In July 2003, my father was diagnosed with renal cell carcinoma (kidney cancer). The disease would end his life in less than a year. Shortly after he died, news broke regarding a drug that was showing promise for advanced stage kidney cancer patients. The drug could extend life for an average of three months. Three months does not sound like much. It's not likely a healthful or vibrant three months provided either. And yet, over the years, I have thought a lot about what an additional three months might have meant for my dad. With very limited treatment options, most kidney cancer patients, and their families, are hanging on to the hope that there will be some kind of new breakthrough in the medical or pharmaceutical field. Thus far, advances in the kidney cancer arena have emerged very slowly.
Kidney cancer is considered an "orphan disease" because less than 200,000 people struggle with this disease annually. Drugs designed to treat rare diseases are called "orphan drugs." Because the market for a rare disease drug is by its nature limited, certain incentives have been created to encourage orphan drug development. Tax incentives for research and development expenses and a seven-year monopoly on drug sales are among the most significant motivators. See IRC Section 45C for information on the tax credit. It is worth noting here that the monopoly on sales sometimes has the effect of driving the price for these drugs very high and this can backfire for the manufacturers. In April 2011, the British equivalent of the U.S. National Institute of Health decided the kidney cancer drug mentioned above was too expensive, and did not produce enough benefit, to warrant a recommendation for treatment. See Martin Beckford, "Rare Cancer Drug 'Too Costly' for NHS," UK Daily Telegraph (Apr. 19, 2011).
Among its provisions, the Patient Protection and Affordable Care Act of 2010, P.L. 111-148, ("PPAC Act") included a drug discount program that required manufacturers to make drugs more affordable to some providers. Orphan drugs were excluded from this required discount. The PPAC Act also imposed an annual fee on "covered entit[ies] engaged in the business of manufacturing or importing branded prescription drugs." See Section 9008(a) of the PPAC Act. Orphan drug manufacturers were similarly excluded from this fee.
The Treasury Department is now considering whether to limit the exclusions for orphan drugs. Under the Treasury's proposal, an exclusion would apply only if the original FDA approval was for orphan disease use and the drug did not have other approval for non-orphan purposes prior to the orphan drug application. The IRS has requested comments on the proposal. See Notice 2011-9.
Interestingly, a similar issue is being addressed in parallel by the Office of Pharmacy Affairs ("OPA") of the U.S. Health Resources Services Administration ("HRSA") with respect to the drug discounting component, and the corresponding orphan drug exclusion, of the PPAC Act. The HRSA is looking at whether a drug that has orphan designation for one, but not all, of its uses should be excluded from the drug discounting program. On May 20, 2011, the HRSA decided the exclusion depends on the indication for which the drug is used and proposed regulations to this effect. Comments on the proposed rules are due by July 19, 2011. See "Exclusion of Orphan Drugs for Certain Covered Entities Under 340B Program," 2011 Federal Information and News Dispatch (May 20, 2011). It will be interesting to see what Treasury and HRSA determine with respect to the annual fee and drug discounting program, and to see if the two agencies reach similar decisions.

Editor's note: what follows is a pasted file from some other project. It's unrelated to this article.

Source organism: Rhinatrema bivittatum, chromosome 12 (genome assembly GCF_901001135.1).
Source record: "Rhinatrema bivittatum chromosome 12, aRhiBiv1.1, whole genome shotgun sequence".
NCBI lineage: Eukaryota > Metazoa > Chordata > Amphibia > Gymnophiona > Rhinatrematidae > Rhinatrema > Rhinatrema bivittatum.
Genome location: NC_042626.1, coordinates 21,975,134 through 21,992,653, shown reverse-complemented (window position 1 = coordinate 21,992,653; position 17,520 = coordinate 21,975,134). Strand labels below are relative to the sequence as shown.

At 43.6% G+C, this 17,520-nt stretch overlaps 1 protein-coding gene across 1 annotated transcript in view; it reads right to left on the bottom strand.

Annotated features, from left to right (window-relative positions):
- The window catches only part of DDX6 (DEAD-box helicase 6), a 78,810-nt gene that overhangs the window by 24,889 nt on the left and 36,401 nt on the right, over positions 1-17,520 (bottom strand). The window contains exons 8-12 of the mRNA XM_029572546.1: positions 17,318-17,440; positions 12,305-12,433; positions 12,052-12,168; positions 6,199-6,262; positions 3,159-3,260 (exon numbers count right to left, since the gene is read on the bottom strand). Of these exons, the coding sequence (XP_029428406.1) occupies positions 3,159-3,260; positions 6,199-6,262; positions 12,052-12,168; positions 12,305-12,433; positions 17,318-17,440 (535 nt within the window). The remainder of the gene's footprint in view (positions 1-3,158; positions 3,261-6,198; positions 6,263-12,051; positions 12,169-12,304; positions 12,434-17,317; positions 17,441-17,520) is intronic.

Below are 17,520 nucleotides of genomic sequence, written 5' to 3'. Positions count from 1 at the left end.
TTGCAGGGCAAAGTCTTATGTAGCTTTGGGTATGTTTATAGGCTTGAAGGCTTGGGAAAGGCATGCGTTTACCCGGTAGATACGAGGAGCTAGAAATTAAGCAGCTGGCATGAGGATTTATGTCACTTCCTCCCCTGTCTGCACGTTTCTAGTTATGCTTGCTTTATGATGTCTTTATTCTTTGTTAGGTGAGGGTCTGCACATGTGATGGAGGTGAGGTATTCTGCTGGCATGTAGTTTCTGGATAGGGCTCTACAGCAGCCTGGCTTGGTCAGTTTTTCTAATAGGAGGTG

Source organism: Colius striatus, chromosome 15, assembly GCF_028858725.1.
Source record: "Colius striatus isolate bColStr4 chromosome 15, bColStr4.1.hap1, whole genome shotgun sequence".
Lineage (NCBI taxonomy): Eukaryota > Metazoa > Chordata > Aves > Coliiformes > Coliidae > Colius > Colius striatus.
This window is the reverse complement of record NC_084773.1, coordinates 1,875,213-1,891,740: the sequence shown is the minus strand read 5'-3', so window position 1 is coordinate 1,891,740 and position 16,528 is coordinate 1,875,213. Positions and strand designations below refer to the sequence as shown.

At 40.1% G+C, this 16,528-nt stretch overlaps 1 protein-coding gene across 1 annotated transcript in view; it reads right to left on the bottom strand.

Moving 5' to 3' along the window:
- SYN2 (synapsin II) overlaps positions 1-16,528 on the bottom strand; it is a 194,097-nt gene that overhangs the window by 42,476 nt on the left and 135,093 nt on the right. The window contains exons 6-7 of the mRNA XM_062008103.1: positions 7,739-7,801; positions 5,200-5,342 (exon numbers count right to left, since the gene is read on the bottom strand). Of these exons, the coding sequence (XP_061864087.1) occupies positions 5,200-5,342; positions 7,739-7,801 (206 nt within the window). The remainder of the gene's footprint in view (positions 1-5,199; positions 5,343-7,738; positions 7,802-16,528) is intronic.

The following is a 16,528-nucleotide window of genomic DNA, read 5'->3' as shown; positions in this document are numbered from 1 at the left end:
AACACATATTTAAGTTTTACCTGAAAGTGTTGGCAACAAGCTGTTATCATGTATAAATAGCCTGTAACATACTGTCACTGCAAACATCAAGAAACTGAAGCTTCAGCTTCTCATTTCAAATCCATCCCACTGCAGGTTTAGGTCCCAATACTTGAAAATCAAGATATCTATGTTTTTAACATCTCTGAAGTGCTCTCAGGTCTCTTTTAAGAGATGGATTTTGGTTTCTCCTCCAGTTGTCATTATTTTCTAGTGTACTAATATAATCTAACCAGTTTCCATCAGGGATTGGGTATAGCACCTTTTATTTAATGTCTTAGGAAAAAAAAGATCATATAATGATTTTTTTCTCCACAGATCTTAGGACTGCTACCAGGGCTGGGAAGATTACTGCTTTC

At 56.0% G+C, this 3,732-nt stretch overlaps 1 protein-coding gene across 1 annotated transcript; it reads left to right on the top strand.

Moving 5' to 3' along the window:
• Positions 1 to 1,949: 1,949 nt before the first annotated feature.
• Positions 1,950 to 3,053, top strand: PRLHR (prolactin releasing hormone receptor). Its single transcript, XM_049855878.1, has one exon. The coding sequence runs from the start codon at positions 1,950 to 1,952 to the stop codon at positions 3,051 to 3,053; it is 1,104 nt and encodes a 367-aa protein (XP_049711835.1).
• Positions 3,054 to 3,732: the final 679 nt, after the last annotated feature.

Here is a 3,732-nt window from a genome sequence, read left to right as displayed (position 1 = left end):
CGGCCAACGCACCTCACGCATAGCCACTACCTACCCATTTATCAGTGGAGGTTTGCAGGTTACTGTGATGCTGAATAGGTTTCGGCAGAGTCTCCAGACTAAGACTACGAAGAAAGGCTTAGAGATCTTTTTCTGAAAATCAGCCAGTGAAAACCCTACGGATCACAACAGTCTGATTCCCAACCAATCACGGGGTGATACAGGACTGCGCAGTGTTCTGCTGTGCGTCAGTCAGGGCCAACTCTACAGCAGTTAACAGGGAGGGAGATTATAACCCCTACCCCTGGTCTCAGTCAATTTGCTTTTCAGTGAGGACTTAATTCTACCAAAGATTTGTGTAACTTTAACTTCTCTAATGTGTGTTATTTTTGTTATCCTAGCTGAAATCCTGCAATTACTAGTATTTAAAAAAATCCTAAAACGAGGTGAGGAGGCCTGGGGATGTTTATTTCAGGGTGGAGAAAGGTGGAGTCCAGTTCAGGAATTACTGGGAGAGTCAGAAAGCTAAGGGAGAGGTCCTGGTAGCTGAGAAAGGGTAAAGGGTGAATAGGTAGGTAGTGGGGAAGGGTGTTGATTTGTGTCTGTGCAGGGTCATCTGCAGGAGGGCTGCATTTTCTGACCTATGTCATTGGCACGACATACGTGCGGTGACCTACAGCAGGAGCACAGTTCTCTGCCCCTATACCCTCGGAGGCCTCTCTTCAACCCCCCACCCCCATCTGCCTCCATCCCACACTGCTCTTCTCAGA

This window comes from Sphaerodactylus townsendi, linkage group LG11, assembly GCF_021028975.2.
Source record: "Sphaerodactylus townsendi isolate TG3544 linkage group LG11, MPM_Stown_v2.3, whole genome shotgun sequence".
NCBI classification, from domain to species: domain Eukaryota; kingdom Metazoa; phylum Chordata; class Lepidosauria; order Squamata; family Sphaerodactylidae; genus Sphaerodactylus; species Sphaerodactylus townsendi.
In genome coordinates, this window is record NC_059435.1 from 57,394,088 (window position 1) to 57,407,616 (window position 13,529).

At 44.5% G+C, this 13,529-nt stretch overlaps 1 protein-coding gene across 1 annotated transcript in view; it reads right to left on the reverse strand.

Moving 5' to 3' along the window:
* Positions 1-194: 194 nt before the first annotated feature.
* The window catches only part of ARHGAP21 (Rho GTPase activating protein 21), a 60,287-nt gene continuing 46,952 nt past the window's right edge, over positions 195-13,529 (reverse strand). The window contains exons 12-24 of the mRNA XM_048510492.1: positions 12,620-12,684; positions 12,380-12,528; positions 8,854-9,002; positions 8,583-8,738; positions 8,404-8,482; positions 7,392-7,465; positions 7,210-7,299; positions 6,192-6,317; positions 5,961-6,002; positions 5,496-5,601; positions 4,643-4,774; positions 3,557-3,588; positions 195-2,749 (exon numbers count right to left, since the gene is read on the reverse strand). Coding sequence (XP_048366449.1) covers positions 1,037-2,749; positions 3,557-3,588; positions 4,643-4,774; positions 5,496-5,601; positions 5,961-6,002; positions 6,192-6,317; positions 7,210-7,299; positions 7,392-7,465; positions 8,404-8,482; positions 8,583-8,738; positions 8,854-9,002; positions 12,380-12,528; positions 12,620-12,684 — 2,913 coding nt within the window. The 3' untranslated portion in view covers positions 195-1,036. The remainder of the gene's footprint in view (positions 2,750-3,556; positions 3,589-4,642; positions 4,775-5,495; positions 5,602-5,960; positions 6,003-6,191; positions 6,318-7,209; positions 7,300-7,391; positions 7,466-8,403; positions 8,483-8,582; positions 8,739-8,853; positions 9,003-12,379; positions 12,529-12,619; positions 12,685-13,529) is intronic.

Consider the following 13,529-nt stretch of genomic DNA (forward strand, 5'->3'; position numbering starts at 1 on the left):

Despite my personal experience with a rare disease, I find myself conflicted about the plethora of benefits extended to orphan drug manufacturers. While I recognize the need to incent manufacturers, the potential for greed and price inflation does not escape me. In the case of the drug discounting element of the PPAC Act, there is little enforcement mechanism to ensure that orphan drugs indicated for non-orphan use are indeed utilized as such when a discount is claimed. The OPA has been accused of not being capable of adequately monitoring the discount drug program. See, e.g., John Woolfolk, "Lawsuit Allegation: Companies Violated Discount Program," San Jose Mercury News (Aug. 18, 2005). If a similar approach is adopted with respect to the annual fee component, enforcement is definitely among my concerns. Perhaps the IRS may be better equipped to handle audits and supervision of the annual fee component. Maybe the IRS should be called upon to assist the OPA, as well, by cross-reporting violations and identifying potential offenders.
In my opinion, incentives must exist in order to ensure orphan drug advances are made, but the players in this market should be compelled to follow the rules. If a drug is not being used for an orphan drug purpose, the drug should not get special incentives. This is complicated somewhat by the fact that some manufacturers have various reasons for not applying for orphan drug status, even if the drug would qualify. This detail will have to be addressed by Treasury and perhaps another type of application for annual fee exemption could be created. Stay tuned for more details on Treasury's decision and the developments in this interesting area of tax law.
RELATED LINKS: For additional insight, see:
Discover the features and benefits of LexisNexis® Tax Center
For quality Tax & Accounting research resources, visit the LexisNexis® Store